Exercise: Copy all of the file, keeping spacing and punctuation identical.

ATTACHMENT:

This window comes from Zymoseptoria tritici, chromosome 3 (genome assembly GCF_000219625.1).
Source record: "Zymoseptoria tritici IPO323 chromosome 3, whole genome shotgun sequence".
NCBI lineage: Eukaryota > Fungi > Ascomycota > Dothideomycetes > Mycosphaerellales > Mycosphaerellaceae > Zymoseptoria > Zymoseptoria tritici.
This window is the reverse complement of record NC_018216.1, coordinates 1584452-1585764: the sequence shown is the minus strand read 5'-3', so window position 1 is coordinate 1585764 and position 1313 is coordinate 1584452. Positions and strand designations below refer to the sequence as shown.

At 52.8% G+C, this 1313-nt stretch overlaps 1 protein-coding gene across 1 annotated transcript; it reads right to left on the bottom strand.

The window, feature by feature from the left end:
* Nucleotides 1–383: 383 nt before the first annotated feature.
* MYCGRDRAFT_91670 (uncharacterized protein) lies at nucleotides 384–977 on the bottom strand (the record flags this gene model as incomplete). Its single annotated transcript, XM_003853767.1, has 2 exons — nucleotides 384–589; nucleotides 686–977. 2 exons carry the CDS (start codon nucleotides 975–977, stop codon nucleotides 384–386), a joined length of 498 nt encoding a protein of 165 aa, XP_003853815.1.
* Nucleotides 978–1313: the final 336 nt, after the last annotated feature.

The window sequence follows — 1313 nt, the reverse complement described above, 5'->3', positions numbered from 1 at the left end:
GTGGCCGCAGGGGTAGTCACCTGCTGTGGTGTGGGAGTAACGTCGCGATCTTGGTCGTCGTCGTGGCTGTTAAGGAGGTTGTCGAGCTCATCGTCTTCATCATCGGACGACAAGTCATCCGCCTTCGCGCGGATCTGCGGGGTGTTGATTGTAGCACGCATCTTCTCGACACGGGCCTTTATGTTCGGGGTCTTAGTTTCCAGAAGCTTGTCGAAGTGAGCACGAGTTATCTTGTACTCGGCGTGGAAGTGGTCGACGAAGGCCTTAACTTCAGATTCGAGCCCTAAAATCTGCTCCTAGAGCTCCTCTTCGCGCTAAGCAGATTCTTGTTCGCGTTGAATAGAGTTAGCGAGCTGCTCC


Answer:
This window comes from Zymoseptoria tritici, chromosome 3 (genome assembly GCF_000219625.1).
Source record: "Zymoseptoria tritici IPO323 chromosome 3, whole genome shotgun sequence".
NCBI lineage: Eukaryota > Fungi > Ascomycota > Dothideomycetes > Mycosphaerellales > Mycosphaerellaceae > Zymoseptoria > Zymoseptoria tritici.
This window is the reverse complement of record NC_018216.1, coordinates 1584452-1585764: the sequence shown is the minus strand read 5'-3', so window position 1 is coordinate 1585764 and position 1313 is coordinate 1584452. Positions and strand designations below refer to the sequence as shown.

At 52.8% G+C, this 1313-nt stretch overlaps 1 protein-coding gene across 1 annotated transcript; it reads right to left on the bottom strand.

The window, feature by feature from the left end:
* Nucleotides 1–383: 383 nt before the first annotated feature.
* MYCGRDRAFT_91670 (uncharacterized protein) lies at nucleotides 384–977 on the bottom strand (the record flags this gene model as incomplete). Its single annotated transcript, XM_003853767.1, has 2 exons — nucleotides 384–589; nucleotides 686–977. 2 exons carry the CDS (start codon nucleotides 975–977, stop codon nucleotides 384–386), a joined length of 498 nt encoding a protein of 165 aa, XP_003853815.1.
* Nucleotides 978–1313: the final 336 nt, after the last annotated feature.

The window sequence follows — 1313 nt, the reverse complement described above, 5'->3', positions numbered from 1 at the left end:
GTGGCCGCAGGGGTAGTCACCTGCTGTGGTGTGGGAGTAACGTCGCGATCTTGGTCGTCGTCGTGGCTGTTAAGGAGGTTGTCGAGCTCATCGTCTTCATCATCGGACGACAAGTCATCCGCCTTCGCGCGGATCTGCGGGGTGTTGATTGTAGCACGCATCTTCTCGACACGGGCCTTTATGTTCGGGGTCTTAGTTTCCAGAAGCTTGTCGAAGTGAGCACGAGTTATCTTGTACTCGGCGTGGAAGTGGTCGACGAAGGCCTTAACTTCAGATTCGAGCCCTAAAATCTGCTCCTAGAGCTCCTCTTCGCGCTAAGCAGATTCTTGTTCGCGTTGAATAGAGTTAGCGAGCTGCTCC